The psychology of the scapegoat is similar to the psychology of what would be called projection, or projective identification. Everything you split off in yourself or disavow in yourself you get to punish someone else for having. I don't think James Frey acted that much more badly than other people do in relation to commerce. He was punished for writing a commercial book, which if you're familiar with publishing, is what authors are supposed to do. In the book, I use this piece that Oprah wrote for O Magazine on her weight gain, "How Did I Let This Happen Again?" as an example of a memoiristic piece of writing to show that nobody is totally capable of telling the truth about him- or herself. To various degrees it's all invention and fabrication.

There have recently been these twin scandals with a lot of parallels, the Jesse James and Tiger Woods adultery stories. Why were they so resonant?

Adultery is the main scandal topic of our time. Many people struggle with monogamy in practice, but we're fascinated by other people's inability to live up to the same vows. And it requires a certain amount of amnesia on our parts to be fascinated and outraged every time an adultery scandal breaks. The fact that we're surprised by the idea that a sports figure has a bunch of girlfriends is itself surprising.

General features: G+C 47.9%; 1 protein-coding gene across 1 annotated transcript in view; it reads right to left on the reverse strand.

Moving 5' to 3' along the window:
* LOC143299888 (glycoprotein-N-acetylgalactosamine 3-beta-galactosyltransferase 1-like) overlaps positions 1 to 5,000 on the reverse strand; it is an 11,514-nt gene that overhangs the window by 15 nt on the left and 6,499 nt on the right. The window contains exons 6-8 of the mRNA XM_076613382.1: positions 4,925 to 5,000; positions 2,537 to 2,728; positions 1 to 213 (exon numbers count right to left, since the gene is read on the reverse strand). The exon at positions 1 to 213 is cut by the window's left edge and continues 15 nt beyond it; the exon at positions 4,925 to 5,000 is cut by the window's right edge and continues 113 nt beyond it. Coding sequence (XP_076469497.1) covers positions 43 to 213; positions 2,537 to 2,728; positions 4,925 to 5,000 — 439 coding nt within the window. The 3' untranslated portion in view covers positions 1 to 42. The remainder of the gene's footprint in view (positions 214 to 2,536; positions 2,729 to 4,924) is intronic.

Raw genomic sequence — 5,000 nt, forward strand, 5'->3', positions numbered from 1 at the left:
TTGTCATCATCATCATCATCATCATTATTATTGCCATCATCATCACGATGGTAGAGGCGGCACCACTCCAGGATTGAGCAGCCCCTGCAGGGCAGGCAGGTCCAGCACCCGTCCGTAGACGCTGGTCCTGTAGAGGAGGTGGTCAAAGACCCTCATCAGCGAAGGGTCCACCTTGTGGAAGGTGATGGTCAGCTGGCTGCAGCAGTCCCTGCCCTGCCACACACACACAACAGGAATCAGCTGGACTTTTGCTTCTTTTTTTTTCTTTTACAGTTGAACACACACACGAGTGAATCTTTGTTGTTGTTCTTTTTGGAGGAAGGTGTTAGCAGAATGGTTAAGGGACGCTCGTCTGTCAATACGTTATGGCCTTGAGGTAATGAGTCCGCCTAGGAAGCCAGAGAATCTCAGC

In the cases of Tiger Woods and Eliot Spitzer, do you have to shut off some part of your own intelligence to think that this is not going to be revealed if you're in a public role that presumes you uphold ideals of family values? What does that say about humans' ability to compartmentalize or be capable of split consciousness? What I found interesting in the Tiger Woods scandal wasn't the adultery so much as the parade of women willing to come forward and reveal a lot of private information for their $ 10,000 from the Enquirer or their 10 minutes of fame.